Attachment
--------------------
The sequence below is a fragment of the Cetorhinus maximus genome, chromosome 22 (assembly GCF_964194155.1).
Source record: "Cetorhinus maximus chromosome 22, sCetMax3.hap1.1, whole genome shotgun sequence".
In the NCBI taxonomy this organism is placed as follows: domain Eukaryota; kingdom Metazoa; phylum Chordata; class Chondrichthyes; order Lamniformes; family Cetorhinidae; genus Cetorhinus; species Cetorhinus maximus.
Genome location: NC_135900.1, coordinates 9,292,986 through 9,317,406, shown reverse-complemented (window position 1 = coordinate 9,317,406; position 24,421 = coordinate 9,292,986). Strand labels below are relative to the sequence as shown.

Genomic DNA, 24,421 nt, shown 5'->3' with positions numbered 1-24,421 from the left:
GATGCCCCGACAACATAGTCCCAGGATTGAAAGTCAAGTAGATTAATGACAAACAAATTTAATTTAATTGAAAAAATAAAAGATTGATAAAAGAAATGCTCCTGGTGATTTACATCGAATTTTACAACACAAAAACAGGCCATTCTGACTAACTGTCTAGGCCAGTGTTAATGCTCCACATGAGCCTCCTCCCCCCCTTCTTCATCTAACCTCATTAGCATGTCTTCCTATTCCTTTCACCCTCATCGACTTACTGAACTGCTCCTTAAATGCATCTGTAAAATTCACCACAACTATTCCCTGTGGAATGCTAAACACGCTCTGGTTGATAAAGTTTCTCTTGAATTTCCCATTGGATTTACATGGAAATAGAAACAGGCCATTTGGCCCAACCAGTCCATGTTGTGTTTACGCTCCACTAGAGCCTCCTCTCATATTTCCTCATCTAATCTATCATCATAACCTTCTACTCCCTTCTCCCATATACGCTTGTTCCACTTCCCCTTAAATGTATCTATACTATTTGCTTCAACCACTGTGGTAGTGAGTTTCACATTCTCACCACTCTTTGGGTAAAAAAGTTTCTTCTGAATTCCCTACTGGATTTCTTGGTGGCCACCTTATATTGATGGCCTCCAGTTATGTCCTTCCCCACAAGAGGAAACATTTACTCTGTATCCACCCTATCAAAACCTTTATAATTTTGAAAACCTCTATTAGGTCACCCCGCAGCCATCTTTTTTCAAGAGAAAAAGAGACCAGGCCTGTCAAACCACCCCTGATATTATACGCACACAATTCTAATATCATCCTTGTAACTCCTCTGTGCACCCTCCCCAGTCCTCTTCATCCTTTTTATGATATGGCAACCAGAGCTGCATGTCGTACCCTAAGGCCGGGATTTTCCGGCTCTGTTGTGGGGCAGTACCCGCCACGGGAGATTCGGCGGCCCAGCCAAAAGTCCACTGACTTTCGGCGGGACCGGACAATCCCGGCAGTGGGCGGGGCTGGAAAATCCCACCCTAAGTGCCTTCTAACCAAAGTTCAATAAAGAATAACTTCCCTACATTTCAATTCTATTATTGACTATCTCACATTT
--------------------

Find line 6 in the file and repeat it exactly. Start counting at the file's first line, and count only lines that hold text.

GATGCCCCGACAACATAGTCCCAGGATTGAAAGTCAAGTAGATTAATGACAAACAAATTTAATTTAATTGAAAAAATAAAAGATTGATAAAAGAAATGCTCCTGGTGATTTACATCGAATTTTACAACACAAAAACAGGCCATTCTGACTAACTGTCTAGGCCAGTGTTAATGCTCCACATGAGCCTCCTCCCCCCCTTCTTCATCTAACCTCATTAGCATGTCTTCCTATTCCTTTCACCCTCATCGACTTACTGAACTGCTCCTTAAATGCATCTGTAAAATTCACCACAACTATTCCCTGTGGAATGCTAAACACGCTCTGGTTGATAAAGTTTCTCTTGAATTTCCCATTGGATTTACATGGAAATAGAAACAGGCCATTTGGCCCAACCAGTCCATGTTGTGTTTACGCTCCACTAGAGCCTCCTCTCATATTTCCTCATCTAATCTATCATCATAACCTTCTACTCCCTTCTCCCATATACGCTTGTTCCACTTCCCCTTAAATGTATCTATACTATTTGCTTCAACCACTGTGGTAGTGAGTTTCACATTCTCACCACTCTTTGGGTAAAAAAGTTTCTTCTGAATTCCCTACTGGATTTCTTGGTGGCCACCTTATATTGATGGCCTCCAGTTATGTCCTTCCCCACAAGAGGAAACATTTACTCTGTATCCACCCTATCAAAACCTTTATAATTTTGAAAACCTCTATTAGGTCACCCCGCAGCCATCTTTTTTCAAGAGAAAAAGAGACCAGGCCTGTCAAACCACCCCTGATATTATACGCACACAATTCTAATATCATCCTTGTAACTCCTCTGTGCACCCTCCCCAGTCCTCTTCATCCTTTTTATGATATGGCAACCAGAGCTGCATGTCGTACCCTAAGGCCGGGATTTTCCGGCTCTGTTGTGGGGCAGTACCCGCCACGGGAGATTCGGCGGCCCAGCCAAAAGTCCACTGACTTTCGGCGGGACCGGACAATCCCGGCAGTGGGCGGGGCTGGAAAATCCCACCCTAAGTGCCTTCTAACCAAAGTTCAATAAAGAATAACTTCCCTACATTTCAATTCTATTATTGACTATCTCACATTT